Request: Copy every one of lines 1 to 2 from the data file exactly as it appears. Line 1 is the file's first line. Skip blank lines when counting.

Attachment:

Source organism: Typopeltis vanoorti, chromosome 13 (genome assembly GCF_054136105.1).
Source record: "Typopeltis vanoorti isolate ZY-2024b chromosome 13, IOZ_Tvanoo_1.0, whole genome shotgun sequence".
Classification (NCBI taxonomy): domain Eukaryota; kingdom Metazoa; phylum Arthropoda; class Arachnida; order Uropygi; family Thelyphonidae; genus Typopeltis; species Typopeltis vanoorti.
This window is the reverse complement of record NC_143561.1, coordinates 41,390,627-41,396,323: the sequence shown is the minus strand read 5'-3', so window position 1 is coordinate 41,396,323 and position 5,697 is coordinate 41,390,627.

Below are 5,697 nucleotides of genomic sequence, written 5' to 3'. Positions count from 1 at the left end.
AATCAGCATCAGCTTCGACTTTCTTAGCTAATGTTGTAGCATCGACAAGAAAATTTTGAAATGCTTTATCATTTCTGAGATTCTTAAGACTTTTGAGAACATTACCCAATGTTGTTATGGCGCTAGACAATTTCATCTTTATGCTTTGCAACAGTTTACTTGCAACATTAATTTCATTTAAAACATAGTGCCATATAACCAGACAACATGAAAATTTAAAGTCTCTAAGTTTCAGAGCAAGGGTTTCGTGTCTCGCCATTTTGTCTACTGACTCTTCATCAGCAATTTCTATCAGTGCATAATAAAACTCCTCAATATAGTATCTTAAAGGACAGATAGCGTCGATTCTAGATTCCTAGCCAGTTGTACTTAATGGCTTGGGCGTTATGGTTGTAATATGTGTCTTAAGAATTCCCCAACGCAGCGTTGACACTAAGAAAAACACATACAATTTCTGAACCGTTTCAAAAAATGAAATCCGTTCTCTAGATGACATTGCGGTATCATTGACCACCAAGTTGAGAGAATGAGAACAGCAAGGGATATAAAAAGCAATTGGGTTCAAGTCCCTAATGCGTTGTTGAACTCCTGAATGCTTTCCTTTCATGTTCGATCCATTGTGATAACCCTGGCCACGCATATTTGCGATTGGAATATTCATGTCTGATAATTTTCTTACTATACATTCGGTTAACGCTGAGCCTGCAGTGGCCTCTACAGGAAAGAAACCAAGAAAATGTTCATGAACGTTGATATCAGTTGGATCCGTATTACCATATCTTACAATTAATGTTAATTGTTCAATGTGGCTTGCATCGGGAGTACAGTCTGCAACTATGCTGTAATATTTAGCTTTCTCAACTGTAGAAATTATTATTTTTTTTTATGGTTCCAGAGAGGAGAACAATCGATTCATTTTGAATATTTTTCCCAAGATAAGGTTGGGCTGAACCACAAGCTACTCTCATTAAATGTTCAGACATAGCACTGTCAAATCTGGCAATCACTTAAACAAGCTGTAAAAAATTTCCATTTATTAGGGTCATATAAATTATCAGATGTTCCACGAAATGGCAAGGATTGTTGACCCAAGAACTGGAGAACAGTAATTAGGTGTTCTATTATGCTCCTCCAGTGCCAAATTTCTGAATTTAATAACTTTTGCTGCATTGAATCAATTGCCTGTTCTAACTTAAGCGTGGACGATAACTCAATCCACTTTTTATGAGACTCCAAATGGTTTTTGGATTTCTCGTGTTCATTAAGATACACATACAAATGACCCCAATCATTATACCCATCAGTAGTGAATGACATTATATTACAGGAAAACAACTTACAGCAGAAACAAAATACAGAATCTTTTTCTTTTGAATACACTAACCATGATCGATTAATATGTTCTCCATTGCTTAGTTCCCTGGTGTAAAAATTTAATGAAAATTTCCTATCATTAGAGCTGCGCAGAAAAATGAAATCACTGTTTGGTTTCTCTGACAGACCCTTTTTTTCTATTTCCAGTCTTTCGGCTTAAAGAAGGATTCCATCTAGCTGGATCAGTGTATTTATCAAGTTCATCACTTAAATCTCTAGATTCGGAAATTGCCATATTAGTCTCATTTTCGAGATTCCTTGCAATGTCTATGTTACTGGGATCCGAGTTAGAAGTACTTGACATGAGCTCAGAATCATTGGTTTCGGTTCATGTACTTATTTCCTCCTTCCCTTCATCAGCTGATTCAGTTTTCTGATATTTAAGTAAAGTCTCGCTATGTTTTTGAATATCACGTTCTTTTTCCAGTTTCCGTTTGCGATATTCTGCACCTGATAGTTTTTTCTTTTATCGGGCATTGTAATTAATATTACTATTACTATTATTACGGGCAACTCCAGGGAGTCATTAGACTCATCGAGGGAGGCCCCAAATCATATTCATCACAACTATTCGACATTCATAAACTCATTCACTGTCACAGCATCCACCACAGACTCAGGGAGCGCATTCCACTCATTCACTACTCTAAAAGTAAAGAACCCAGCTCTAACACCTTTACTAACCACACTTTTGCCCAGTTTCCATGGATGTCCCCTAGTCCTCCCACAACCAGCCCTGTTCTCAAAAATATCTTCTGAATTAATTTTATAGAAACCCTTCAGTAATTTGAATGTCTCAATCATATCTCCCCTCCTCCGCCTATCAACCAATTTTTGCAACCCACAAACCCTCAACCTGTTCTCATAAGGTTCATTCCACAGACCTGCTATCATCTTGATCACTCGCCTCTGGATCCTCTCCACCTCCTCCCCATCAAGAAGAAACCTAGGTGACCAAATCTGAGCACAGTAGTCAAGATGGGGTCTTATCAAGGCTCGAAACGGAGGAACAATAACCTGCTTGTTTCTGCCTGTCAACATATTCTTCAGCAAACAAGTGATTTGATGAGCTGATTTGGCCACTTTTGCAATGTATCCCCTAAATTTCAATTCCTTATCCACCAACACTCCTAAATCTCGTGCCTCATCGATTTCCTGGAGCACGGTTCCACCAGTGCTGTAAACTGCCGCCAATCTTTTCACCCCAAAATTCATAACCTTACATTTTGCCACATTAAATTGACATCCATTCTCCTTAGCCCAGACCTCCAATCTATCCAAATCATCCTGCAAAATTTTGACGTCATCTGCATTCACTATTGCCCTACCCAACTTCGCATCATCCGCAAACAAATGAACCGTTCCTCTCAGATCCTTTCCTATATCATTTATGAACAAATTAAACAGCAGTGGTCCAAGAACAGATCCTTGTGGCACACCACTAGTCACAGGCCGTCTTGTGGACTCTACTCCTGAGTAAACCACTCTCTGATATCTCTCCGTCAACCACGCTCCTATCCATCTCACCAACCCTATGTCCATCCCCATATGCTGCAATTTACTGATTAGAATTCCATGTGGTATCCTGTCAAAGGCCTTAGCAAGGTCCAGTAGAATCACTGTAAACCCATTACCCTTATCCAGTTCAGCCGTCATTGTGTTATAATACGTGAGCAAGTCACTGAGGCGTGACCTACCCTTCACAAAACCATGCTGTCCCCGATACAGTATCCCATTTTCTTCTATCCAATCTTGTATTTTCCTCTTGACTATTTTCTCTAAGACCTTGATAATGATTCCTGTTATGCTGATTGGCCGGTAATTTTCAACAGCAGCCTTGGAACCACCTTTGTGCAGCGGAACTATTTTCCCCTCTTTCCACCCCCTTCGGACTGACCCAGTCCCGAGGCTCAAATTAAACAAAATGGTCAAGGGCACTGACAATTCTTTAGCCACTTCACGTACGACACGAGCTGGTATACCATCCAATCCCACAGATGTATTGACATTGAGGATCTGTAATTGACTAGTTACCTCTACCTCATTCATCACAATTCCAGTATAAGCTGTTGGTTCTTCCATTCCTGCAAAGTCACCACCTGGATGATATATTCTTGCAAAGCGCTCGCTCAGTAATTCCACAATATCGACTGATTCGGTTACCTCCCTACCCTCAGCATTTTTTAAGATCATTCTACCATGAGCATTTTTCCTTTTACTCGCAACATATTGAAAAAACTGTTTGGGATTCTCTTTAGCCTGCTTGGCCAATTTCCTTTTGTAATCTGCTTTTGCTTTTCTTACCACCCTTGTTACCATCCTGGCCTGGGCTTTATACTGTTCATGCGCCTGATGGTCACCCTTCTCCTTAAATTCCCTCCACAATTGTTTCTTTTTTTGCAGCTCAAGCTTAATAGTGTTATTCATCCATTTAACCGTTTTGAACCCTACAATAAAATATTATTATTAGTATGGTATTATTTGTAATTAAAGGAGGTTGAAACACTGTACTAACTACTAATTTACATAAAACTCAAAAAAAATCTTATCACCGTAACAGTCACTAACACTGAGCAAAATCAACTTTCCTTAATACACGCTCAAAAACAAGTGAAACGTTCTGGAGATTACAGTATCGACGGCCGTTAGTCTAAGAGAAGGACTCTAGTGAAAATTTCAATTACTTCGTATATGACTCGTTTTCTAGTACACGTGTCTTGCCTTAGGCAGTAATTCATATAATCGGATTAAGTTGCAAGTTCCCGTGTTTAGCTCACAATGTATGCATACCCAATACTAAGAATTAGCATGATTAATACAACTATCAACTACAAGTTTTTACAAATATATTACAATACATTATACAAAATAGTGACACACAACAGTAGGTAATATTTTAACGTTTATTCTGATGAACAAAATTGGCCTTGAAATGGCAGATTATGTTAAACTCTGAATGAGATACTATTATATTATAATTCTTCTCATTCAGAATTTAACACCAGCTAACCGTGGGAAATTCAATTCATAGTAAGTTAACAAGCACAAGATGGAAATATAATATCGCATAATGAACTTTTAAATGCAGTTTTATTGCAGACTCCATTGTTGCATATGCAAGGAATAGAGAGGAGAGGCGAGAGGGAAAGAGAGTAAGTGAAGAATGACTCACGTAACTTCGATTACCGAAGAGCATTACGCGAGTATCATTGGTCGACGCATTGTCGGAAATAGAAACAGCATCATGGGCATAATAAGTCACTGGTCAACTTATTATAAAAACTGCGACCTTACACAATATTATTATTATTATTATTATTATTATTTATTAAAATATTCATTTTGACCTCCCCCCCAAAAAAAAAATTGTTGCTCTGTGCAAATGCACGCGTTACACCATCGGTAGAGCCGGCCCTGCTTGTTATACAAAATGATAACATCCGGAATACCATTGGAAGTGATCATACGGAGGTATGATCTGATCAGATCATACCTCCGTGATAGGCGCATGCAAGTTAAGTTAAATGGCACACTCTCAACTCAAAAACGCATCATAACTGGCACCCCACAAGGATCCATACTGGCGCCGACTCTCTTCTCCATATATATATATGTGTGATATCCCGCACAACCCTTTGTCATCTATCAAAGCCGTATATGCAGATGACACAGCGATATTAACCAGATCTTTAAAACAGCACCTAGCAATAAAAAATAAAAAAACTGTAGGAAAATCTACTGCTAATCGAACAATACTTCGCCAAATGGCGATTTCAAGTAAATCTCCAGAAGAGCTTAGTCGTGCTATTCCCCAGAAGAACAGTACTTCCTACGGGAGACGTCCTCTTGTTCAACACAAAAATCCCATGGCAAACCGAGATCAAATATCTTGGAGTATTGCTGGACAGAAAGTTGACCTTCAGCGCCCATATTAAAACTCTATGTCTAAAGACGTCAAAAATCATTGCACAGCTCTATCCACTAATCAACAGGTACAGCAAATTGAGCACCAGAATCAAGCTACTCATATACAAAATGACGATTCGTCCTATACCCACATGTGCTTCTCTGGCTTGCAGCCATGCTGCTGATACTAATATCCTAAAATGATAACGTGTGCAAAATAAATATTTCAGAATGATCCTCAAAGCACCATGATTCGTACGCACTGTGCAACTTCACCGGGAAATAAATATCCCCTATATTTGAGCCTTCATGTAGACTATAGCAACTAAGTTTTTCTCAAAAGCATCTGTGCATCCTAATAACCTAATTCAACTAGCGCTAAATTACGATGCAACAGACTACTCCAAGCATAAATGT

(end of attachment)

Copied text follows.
Source organism: Typopeltis vanoorti, chromosome 13 (genome assembly GCF_054136105.1).
Source record: "Typopeltis vanoorti isolate ZY-2024b chromosome 13, IOZ_Tvanoo_1.0, whole genome shotgun sequence".